Grant Finch

It’s difficult, impossible even, to objectively look back at the totalitarian governments of the last century. From our vantage, we only see the evil and inhuman systems they became and presume they always were. But were they intended to be as abusive as they became? In reference to Nazism, Albert Speer said (I paraphrase), ‘We never intended to be evil, it’s just that people got in the way’. The American journalist Lincoln Steffens, following his visit to the new USSR, said, “I’ve seen the future and it works.”

If a totalitarian system’s origins were benign, and that had to be the perception of many to welcome, or allow them in, then the next question is, were they corrupted over the course of time, or were the roots of their evil inherent in the system all along? That debate will continue as long as there are debaters but I would argue that totalitarian rule will always end up as abusive. As Lord Acton said: “Power corrupts and absolute power corrupts absolutely”.

The problem begins with a select group of self-appointed individuals presuming that they have the knowledge and ability to deliver a more cohesive and contented society than the status quo. These movements come from the left or the right (a meaningless political divide) but are summed up in their belief that they can control the totality of life. How we are governed, how we do business, who we can mix with, where we can move, what information we are allowed, are all decided from above. This coterie, and their initial believers, see virtue in these constraints, or at least see them as better than the alternatives.

But are some humans more capable and prescient than their peers? Have they actually got the ability to run human affairs better than processes and interactions that have grown organically over centuries? The status quo, messy as it is, has evolved to meet the real time needs, and expectations, of its citizenry. And, if we dig deep enough, we often find that the problems they intervene to ‘fix’ with a totalitarian response are themselves the result of earlier governmental attempts at ‘repair.’   

In the short term, with compliant information sources, the totalitarians try to get everyone to see reality as they do. Over time however, it becomes apparent that not everyone is happy with their perspective and not everyone will go along with their plans. That requires a bit more tweaking of the message and a bit more stick and carrot to encourage compliance with whatever the expectation is.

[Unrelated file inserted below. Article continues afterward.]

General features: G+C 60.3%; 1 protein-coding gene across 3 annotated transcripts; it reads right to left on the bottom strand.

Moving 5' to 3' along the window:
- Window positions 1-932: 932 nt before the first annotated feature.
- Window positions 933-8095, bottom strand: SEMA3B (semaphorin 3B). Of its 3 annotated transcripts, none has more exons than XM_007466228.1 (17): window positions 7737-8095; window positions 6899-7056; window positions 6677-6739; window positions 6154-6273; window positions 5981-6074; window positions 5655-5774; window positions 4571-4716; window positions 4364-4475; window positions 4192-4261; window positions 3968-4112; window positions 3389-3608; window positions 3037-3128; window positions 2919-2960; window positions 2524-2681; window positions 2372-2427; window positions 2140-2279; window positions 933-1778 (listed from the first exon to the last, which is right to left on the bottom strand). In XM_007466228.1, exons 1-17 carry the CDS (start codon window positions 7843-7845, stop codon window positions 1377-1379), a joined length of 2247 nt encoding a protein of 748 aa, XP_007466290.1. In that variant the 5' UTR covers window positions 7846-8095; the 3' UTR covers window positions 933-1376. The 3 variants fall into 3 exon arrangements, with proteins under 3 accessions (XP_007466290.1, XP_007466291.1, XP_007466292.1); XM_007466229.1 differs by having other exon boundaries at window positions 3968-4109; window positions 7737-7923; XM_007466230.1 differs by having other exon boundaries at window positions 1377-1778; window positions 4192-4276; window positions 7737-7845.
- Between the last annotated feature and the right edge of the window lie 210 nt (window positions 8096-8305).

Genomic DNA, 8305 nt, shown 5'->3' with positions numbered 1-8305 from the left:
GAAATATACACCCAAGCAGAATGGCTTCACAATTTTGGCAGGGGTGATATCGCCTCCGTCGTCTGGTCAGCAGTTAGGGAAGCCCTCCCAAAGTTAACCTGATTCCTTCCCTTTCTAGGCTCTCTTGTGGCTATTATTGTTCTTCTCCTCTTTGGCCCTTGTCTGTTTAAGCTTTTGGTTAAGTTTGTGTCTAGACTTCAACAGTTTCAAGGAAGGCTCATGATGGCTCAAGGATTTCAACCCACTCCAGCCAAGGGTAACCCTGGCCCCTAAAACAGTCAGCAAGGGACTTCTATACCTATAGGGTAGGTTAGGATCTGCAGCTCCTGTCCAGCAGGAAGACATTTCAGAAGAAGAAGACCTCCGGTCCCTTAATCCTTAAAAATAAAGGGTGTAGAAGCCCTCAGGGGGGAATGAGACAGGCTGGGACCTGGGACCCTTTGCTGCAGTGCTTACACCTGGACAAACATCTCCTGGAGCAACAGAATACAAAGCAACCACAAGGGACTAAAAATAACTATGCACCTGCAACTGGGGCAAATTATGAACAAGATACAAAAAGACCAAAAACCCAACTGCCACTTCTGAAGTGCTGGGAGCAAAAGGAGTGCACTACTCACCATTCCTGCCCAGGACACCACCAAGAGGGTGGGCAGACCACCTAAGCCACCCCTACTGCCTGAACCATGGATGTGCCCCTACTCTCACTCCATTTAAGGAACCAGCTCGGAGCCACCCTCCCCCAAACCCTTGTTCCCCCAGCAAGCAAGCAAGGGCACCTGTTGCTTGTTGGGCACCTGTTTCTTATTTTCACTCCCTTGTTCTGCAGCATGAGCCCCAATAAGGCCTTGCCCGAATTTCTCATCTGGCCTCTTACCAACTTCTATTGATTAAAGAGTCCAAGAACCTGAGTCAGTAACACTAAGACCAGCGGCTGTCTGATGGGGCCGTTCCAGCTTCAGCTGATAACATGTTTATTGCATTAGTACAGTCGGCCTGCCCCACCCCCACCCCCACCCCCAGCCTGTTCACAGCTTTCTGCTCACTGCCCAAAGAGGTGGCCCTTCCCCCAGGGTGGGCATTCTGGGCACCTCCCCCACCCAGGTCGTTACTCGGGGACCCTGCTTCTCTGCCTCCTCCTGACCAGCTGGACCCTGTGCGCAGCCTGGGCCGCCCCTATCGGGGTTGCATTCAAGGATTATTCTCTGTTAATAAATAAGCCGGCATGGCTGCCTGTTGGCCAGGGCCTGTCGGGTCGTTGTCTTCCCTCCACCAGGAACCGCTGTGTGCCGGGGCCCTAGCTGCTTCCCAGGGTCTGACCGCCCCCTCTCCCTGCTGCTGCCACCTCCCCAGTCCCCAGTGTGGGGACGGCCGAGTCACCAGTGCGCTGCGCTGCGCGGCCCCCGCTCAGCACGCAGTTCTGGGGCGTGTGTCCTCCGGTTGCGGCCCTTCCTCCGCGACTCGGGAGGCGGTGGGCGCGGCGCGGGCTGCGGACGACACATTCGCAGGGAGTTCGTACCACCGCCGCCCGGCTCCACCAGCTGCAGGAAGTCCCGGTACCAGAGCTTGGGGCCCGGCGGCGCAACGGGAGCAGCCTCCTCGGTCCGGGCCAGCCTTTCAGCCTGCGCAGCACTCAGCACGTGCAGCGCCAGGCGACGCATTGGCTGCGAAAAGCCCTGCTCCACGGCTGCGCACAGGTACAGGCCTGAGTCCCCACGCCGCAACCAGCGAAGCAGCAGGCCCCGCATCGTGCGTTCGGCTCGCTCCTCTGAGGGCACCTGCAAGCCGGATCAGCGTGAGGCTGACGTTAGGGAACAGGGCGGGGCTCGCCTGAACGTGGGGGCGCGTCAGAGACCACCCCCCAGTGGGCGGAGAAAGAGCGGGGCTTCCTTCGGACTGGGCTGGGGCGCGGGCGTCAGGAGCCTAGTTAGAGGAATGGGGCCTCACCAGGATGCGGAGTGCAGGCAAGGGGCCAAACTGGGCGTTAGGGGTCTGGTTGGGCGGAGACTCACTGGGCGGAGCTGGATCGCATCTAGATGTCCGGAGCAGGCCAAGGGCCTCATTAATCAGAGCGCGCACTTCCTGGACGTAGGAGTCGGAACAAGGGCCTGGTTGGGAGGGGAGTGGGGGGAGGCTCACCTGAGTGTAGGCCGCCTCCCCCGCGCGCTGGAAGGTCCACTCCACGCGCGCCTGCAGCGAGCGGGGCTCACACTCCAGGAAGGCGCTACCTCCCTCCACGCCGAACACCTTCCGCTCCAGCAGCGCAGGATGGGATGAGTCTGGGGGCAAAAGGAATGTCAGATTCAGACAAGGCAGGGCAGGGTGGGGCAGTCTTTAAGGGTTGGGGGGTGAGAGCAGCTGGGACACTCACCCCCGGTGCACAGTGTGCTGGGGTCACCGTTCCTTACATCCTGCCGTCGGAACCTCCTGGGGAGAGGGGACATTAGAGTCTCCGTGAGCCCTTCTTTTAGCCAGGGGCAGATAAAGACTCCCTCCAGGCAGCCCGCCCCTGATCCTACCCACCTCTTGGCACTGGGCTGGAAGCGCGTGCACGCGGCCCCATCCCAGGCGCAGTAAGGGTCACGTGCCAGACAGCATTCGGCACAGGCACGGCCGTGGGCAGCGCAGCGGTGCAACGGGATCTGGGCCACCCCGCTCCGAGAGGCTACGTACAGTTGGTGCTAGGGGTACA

This is then aided by the ‘curtain twitchers’ who are so keen to see everyone comply that they will willingly become agents for the state. (Later some will be paid, which muddies the water as to the motivations, but that’s how the secret police come into being.) The ‘us’ and the ‘them’ plays well into a sense of belonging and provides a group of outsiders that, by omission, defines the ‘insiders.’ Creating outsiders as the ‘fall guys’ when the inevitable failures of the ‘total’ system occur is all Totalitarianism 101. This is basic human psychology, well known and well understood. That it gets loosed on society, made compliant by anxiety is not excusable.

The BFD. Photoshopped image credit SadButTrue

Next comes the ‘you can’t make an omelette without cracking a few eggs’. By this time, it doesn’t matter what the mindset of the populace is. It will be composed of willing believers, the coerced, and the compromised, and they may not even be aware of which of those they are, having been manipulated by state media for so long. To live an unquestioning life becomes the safest option, regardless of one’s ideals.

I’m not projecting a fixed track for our current government, nor am I saying what their motivations are, I’m just ‘watching this space’. However, all I have initially laid out here is actually happening, and I hear no disquiet about the next steps which will follow an inability to achieve their goals. Still with a 60+% approval rate for their handling of Covid (though I’ve never been asked my opinion, have you?), I’ve seen little disapproval of or distancing from, measures taken to date.

I’m sure most people haven’t joined the dots, and it is possible, as the next steps are required, that public disquiet will grow. If, however you are waiting for our vaunted human rights of freedom of movement, freedom of expression and of ‘my body my choice’ to come into play, you should already be disappointed.

Simon Wiesenthal, a Jewish resident of Prague who ‘never took Hitler seriously’, said in a 2002 publication, “You are used to living in freedom, but you should recognize the danger that lies in fast changes that can take away your freedom before you even realise it”.

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Totalitarian Governments Didn’t Start off That Way
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